What’s your why? Share it with your audience to sustain your future.
Why do we do it?
Why do we work in a highly unstable career with no job security? Why do we cover stories so unimaginably terrible that sometimes all that’s left for us to do at the end of the day is cry? Why do we endure a high-pressure, fast-paced environment with little pay while at the same time dealing with a constant barrage of criticism from those we are trying to serve? (You’ve unfortunately probably heard some of this before: you’re a liberal rag; you’re in Politician X’s pocket; have you EVER even HEARD of a copy editor?)
We do it because we care.
We do it because our passion for our communities runs deep in our veins. We do it because we feel a responsibility to tell our neighbors’ stories, keep our cities safe and hold our governments accountable.
We do it because we can’t imagine doing anything else.
Historically, we haven’t been very good at telling the story of our why. But it’s one that is key to sustaining local journalism for years to come.
As the news industry continues to face more layoffs, I’ve heard my colleagues ask, “So what can we do? How can we help ensure the future of our news organization?”
And more specifically, “How can I help save my job?”
The hard fact of the matter is digital advertising revenue (on our local .com sites) has not kept up with its print predecessor. And we haven’t quite figured out the business model to sustain community journalism as print circulation continues to decline. Journalists I know, myself included, have long felt the revenue side of the business was one over which we had little to no control. (Talk about stressful.)
But when we started thinking about it — really thinking about it — the answer was clear: Gone are the days we can give away our content for free. We need to stop apologizing for asking readers to support us.
In our newsroom, some math showed us a silver lining.
Noodling around on a notepad, Coloradoan Executive Editor Eric Larsen and I started doing some long division. How many digital-only subscribers (paying full price) would we need to cover our newsroom expenses? I’m talking about pens, computers, public records fees, travel, the salaries of our 16 journalists.
Now, we had to keep in mind that we offer some great deals for new subscribers, so not all of them are paying full price. So, where did we land? If we could hit 20,000 digital-only subscribers by the end of 2020, we theoretically should be able to sustain local journalism in Northern Colorado for years to come.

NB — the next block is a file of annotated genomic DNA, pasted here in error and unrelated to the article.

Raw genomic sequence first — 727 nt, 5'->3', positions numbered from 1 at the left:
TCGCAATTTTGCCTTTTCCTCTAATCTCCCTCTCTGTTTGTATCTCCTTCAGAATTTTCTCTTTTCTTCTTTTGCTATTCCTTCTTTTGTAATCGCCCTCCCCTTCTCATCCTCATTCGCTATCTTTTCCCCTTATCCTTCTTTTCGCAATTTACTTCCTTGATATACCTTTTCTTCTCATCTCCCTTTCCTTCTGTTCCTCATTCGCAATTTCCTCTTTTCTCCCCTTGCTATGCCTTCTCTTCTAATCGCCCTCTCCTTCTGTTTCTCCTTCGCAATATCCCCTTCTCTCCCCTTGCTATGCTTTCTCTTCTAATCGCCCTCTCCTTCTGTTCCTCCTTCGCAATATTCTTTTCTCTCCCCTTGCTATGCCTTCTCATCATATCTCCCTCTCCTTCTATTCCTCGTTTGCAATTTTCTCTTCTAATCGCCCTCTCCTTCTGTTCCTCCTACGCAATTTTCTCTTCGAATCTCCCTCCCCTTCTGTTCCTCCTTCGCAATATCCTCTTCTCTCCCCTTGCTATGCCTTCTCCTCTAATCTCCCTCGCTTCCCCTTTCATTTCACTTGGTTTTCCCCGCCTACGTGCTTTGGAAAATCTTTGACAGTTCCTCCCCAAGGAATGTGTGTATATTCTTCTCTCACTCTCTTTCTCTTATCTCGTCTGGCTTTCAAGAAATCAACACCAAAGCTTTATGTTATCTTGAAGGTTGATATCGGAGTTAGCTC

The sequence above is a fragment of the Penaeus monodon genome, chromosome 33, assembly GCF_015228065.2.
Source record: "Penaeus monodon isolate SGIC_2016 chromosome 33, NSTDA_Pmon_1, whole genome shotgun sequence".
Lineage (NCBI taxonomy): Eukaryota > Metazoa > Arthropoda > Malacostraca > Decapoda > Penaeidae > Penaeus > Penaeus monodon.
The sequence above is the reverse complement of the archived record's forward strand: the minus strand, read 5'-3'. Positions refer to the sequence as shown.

Getting the newsroom involved
We were only about 12,000 digital subscribers away from that goal when our pens hit the notepad that day. Today, we still have about 9,000 to go.
But we have made significant gains — all by sharing that “simple” math with our staff. It was a goal everyone could get behind. It was attainable. And it was giving us the power to control our own future.
Now, we can’t just ask our readers to support faceless journalists behind computers with their hard-earned money. We knew we had to show them, more than ever before, who we are and why we are so passionate about our work. We have to build their trust.
So I asked our journalists: What’s your why? Tell me in two sentences or less.
Paired with some new headshots, I took those statements and made personalized subscription asks for everyone in our newsroom.
Some focused on our role in democracy.
Some on the quirks and perks of being a journalist.
And others on how we love to tell stories.
Each is accompanied by a customized URL so we can track our success and our journalists can track the direct monetary impact of their work.
These “why” statements now accompany every story we write. It’s been about three months since we first started implementing this strategy. In that time, they’ve directly driven about 2,000 visits to our order pages and roughly 50 new subscriptions.
That’s the direct impact. We also know that the indirect impact has been huge.
Now, for the first time in history, we have more digital subscribers than daily print subscribers and our total paid audience is trending upward.
We’ve also shared our goal of 20,000 digital subscribers with our community, and we’ve committed to sharing our progress toward that goal publicly. To do so, I created an additional embed we update every month showing our progress.
I know as journalists, the thought of marketing and sales can sometimes make us uneasy. But we must embrace it. If we don’t advocate for our work and shout from the rooftops that it’s worth paying for, who will?
We have to fight for our future.
So what’s your why? And are you willing to share that story with your audience?
Jennifer Hefty is a regional content strategist for the Fort Collins Coloradoan, Sioux Falls Argus-Leader and St. Cloud Times, part of the USA TODAY NETWORK.
Trusting News, staffed by Joy Mayer and Lynn Walsh, is designed to demystify the issue of trust in journalism. We research how people decide what news is credible, then turn that knowledge into actionable strategies for journalists. We’re funded by the Reynolds Journalism Institute, the American Press Institute, Democracy Fund and the Knight Foundation.